I hope I still remember my Latin studies enough to correctly spell what I learned was the role of the priest in my Church and now understand as applying to those who lead other Christian denominations as well. As a child (before I ever heard the designation) I knew that the priest was very special and that he was the one who stood “as the person of Christ” in our parish. We looked to him – to them, since in those days we had five – to teach by example what Christ taught and to be Christ-like in all things. We expected a lot of our priests but gave them honor, respect and admiration as a matter of course. We did not question their loyalty, their competence or their holiness.
Times have changed and we are more realistic now. We see priests (and doctors and teachers and other professionals) not as super-human images of God but rather just like the rest of us: some more talented than others, some with more charisma and ability to preach, some good business people and all in some way imperfect and fallible. That’s good, I think. It not only makes them more approachable; it also brings Jesus closer when we read Scripture texts like this morning’s gospel from John 17. He is praying to God for the disciples as he prepares to leave the earth, “the ones you gave me,” telling God essentially that he has done his best with them and given them everything he could so that they would carry on his mission. And so they did – but not perfectly, of course.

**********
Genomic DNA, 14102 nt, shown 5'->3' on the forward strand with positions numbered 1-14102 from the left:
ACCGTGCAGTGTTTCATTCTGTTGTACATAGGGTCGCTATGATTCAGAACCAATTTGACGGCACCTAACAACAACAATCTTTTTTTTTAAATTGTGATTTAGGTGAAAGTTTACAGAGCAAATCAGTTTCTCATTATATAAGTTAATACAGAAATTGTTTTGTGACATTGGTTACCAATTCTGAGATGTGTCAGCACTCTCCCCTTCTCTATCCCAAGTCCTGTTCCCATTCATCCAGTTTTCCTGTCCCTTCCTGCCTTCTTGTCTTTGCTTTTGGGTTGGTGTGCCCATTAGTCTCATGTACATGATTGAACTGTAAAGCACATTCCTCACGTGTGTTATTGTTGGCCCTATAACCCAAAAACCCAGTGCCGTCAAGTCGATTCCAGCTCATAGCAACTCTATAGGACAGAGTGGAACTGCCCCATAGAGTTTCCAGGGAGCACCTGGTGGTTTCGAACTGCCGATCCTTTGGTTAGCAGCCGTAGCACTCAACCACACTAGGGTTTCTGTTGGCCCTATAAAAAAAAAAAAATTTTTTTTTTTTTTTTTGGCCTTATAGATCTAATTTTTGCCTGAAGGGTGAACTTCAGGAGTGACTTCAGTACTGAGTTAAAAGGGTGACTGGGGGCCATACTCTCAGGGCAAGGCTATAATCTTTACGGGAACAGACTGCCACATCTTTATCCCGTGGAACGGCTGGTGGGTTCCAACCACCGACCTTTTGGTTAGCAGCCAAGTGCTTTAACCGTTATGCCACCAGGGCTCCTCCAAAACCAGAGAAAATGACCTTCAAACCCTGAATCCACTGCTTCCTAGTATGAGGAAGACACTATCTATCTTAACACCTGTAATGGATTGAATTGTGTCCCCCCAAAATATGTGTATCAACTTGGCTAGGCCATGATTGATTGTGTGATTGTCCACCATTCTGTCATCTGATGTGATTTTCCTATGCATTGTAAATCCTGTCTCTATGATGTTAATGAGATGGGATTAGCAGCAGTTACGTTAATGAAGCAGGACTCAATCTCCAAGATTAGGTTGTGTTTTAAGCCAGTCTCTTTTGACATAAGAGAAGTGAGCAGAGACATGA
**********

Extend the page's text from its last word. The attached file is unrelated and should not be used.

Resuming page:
Last evening I was reading the short summaries of the life and ministry of priests in our diocese who are celebrating “jubilees” – anniversaries of 25, 40, 50 or 60 years of priesthood. This issue of our diocesan newspaper is an annual occurrence which I usually read, but this time I was struck by the breadth of the work that these men have accomplished in their lives – not just their leadership experiences in parishes but all of the “extra-curricular” things they have done and the extra education they have sought to enhance their capacities. More engaging was the final comment from each of them about the most significant thing about being a priest. To a person they did not speak of accomplishment but rather of their joy in the privilege of serving God and relating to people.
In coming to the realization that our Church is just as flawed as other institutions in society and living through scandal that is not only demoralizing but unthinkable for those who were taught to consider priesthood as imaging Christ in ways that none of us could achieve – especially if we were girls – it has been a rocky road of late. I have been blessed to know many exemplary priests in my life, all of whom have their faults and failings but whose purpose is clear and steadfast: they are here to serve God. I was reminded of that and of my responsibility to support and respect them as partners on the journey that we share. The truth is that we are all called to stand in persona Christi and there are no pedestals reserved for any group along the path to God, just an occasional word of thanks for service rendered. And that is a good thing for us all.